“Let us go to the root of the difficulty. Our initial mistake was that we took to spinning but neglected weaving. If we had adopted universal weaving along with spinning, all these difficulties would not have arisen. The remedy is to improve the yarn so that the weavers have as little difficulty in weaving as possible”. – Mahatma Gandhi, Harijan, 20-10-1946
Steps Gandhi ji felt would encourage spinning
According to Gandhi ji there were some steps to be taken immediately that could encourage yarn spinning locally.
Excerpt from Young India, 11-05-1921:
1) Increasing the number of handlooms in India
2) Preaching that it was the imperative duty of every Indian to be satisfied for the present with comparatively coarse cloths made from yarn produced in India and to avoid using imported cloths and cloths made in India from imported yarn, however comfortable wearing these clothes may be.
3) He pointed out that if the total amount of twist and yarn produced in India at that time without the use of charkha was converted into cloth, it would practically suffice to clothe India from her own produce, supposing the country were prepared to wear coarse cloths only. As a matter of fact, about 143 million pounds of twist and yarn made in India were being exported every year from India.
4) Convert, or weaving this stuff into cloth in India and preparing the country for making the small sacrifice involved in being content for the present with the coarse cloth thus produced, the great problem of making India self-clothing within a very short time could be solved.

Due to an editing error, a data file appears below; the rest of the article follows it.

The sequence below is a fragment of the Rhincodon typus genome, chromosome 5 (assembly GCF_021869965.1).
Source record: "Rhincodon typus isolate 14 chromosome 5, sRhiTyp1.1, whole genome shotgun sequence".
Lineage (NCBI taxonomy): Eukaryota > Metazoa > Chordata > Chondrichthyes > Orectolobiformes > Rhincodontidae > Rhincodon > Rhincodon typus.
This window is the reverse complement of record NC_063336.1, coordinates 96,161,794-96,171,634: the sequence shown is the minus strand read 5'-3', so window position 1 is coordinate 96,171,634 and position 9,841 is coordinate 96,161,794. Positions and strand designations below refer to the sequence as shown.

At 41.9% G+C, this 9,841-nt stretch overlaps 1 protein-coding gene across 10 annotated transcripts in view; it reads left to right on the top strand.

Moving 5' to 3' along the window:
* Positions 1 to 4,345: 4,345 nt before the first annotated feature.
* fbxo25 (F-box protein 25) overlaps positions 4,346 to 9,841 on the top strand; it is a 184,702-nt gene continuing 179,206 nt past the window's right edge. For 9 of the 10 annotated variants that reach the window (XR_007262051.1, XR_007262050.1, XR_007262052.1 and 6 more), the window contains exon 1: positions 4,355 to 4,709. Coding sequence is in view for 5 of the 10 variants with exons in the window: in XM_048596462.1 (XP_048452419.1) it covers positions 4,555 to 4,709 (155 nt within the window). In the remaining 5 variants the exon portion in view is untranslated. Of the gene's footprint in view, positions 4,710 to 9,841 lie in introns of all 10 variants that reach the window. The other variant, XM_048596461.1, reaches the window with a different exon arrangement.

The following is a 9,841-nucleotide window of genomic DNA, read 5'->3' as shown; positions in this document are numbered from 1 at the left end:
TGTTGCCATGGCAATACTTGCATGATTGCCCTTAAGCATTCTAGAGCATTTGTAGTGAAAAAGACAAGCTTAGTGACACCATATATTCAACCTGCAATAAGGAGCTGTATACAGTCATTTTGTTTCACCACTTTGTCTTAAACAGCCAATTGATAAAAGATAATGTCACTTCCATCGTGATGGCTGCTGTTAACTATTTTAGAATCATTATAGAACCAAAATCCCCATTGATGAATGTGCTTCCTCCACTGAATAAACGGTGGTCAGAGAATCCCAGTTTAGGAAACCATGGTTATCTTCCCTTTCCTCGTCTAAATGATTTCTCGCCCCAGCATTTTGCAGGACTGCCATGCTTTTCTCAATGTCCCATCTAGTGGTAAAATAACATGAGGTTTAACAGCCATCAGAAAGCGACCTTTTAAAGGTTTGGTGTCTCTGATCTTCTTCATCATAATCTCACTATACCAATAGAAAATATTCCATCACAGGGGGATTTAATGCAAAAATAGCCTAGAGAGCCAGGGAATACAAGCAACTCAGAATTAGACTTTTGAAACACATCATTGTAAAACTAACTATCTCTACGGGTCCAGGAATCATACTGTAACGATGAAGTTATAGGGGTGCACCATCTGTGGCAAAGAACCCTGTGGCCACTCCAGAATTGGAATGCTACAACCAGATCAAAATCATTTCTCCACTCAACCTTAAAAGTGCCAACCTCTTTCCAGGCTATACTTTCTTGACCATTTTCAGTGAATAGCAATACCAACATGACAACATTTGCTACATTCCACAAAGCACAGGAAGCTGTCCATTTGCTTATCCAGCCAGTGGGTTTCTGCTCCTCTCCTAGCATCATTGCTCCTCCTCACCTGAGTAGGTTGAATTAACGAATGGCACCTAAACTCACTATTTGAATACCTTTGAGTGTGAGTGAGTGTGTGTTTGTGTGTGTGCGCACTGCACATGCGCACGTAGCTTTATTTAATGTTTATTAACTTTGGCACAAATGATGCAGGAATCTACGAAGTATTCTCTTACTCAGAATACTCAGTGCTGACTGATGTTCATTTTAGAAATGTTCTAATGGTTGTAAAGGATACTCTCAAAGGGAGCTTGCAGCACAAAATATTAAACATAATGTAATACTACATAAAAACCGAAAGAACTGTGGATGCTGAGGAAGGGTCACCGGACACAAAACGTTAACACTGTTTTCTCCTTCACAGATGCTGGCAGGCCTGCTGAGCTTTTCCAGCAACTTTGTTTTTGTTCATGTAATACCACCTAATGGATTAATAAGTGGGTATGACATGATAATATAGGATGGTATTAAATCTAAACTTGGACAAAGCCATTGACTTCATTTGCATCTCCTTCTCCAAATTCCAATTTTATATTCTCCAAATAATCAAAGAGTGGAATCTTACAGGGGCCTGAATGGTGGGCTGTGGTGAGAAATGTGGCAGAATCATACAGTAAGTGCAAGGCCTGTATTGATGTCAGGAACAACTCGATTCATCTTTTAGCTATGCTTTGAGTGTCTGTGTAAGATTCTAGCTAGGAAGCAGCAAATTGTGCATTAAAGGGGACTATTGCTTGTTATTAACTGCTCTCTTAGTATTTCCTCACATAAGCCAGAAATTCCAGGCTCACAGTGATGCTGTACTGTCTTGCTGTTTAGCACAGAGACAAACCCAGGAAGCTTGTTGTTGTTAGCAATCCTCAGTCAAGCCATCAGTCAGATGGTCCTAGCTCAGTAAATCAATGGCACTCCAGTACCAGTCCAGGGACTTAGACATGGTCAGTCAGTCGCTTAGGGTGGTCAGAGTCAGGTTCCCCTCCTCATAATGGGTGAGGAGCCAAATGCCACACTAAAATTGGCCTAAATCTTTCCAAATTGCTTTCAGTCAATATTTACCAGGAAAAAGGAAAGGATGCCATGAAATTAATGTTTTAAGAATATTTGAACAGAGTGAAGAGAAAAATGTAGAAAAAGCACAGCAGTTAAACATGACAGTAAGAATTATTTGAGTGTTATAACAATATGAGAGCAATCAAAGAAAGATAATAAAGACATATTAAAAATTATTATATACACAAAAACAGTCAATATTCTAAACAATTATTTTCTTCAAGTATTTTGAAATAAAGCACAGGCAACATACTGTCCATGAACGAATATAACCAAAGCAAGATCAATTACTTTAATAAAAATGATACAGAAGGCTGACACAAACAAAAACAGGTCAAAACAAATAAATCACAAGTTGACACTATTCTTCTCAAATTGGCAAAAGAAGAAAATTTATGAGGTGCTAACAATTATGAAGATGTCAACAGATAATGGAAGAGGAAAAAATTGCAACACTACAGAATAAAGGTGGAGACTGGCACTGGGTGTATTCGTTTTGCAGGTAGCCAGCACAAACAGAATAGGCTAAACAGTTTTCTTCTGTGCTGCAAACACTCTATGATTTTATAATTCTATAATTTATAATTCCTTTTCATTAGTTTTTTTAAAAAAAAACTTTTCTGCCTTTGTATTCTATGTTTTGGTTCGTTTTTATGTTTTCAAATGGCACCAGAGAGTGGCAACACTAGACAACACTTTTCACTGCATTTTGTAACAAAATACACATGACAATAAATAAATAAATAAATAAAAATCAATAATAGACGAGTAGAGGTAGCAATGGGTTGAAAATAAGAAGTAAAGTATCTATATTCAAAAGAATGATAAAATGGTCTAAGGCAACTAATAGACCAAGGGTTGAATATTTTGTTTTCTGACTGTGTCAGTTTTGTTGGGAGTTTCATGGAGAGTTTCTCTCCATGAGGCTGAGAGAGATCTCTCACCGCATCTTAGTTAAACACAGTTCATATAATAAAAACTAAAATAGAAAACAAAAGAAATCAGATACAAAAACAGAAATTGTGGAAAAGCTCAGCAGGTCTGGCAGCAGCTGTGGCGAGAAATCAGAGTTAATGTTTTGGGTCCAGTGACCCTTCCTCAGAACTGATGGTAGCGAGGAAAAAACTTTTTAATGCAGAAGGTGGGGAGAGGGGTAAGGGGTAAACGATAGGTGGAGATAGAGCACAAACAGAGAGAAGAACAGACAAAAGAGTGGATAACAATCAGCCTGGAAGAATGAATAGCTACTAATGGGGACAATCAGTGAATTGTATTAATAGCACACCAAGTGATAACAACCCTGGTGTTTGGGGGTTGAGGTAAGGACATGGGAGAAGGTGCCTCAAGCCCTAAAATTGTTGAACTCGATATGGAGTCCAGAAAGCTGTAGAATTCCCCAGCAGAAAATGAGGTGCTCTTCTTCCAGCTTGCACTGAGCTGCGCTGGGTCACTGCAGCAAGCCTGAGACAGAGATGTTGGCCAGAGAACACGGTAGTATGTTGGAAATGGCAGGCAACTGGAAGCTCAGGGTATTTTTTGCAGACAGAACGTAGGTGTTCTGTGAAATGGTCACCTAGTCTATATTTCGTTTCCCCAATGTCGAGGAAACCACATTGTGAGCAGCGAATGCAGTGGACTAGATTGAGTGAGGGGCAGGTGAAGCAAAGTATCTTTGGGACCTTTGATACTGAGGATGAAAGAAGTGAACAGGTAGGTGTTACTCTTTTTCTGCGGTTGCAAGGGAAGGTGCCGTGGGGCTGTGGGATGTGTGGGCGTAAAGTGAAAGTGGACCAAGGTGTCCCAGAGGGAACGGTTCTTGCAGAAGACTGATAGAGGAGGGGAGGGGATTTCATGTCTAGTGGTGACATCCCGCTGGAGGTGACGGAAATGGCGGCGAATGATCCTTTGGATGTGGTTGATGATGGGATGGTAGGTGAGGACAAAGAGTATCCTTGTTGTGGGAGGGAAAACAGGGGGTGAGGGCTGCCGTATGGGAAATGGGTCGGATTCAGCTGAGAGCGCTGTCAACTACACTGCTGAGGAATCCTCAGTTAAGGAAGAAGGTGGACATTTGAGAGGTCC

5) The Poser for this: Whether the existing power-looms and handlooms of India would be able to weave the above huge quantity of yarn into cloth. The answer was – given the existing situation, No.
What then was to be done? Increase the number of looms?
He further reasoned that mere multiplying of handlooms alone could not solve the problem.
His one thought on handloom is echoed even today –
“Textile mills have themselves to incur almost the same cost on weaving as do handlooms and mills and handlooms being mutually antagonistic. Mills do have a place the national economy of India will surely continue for many years to come, perhaps they may live forever. Mills are independent. They do get help from Swadeshi movement, and they should get it, but in saying that both handlooms and mills deserve help, the handlooms get less help”. – Mahatma Gandhi, Comments on Galley-Proofs, January 20, 1931
What is the ground reality of today?
The government has been announcing a slew of measures since a long time for this sector, and in recent years since the declaration of Handloom Day as an annual observance, by Prime Minister Narendra Modi himself, and policies declared to be implemented, by the I & B and textiles minister Smriti Irani, seem like a shot in the arm to this beleaguered sector.
But the skepticism since long that anything good would result from such declarations rides high. The ground reality has always been radically different from what is portrayed in govt. reports on the sector.
Take Manek a weaver from rural Sambalpur, whose specialty is the famed Sambalpuri saree. He has been occupied in this line of work since 35 years. Yet he despite his frugal spending and hard toil has never been able to eke out his existence without the mercy of the local money lender’s whims.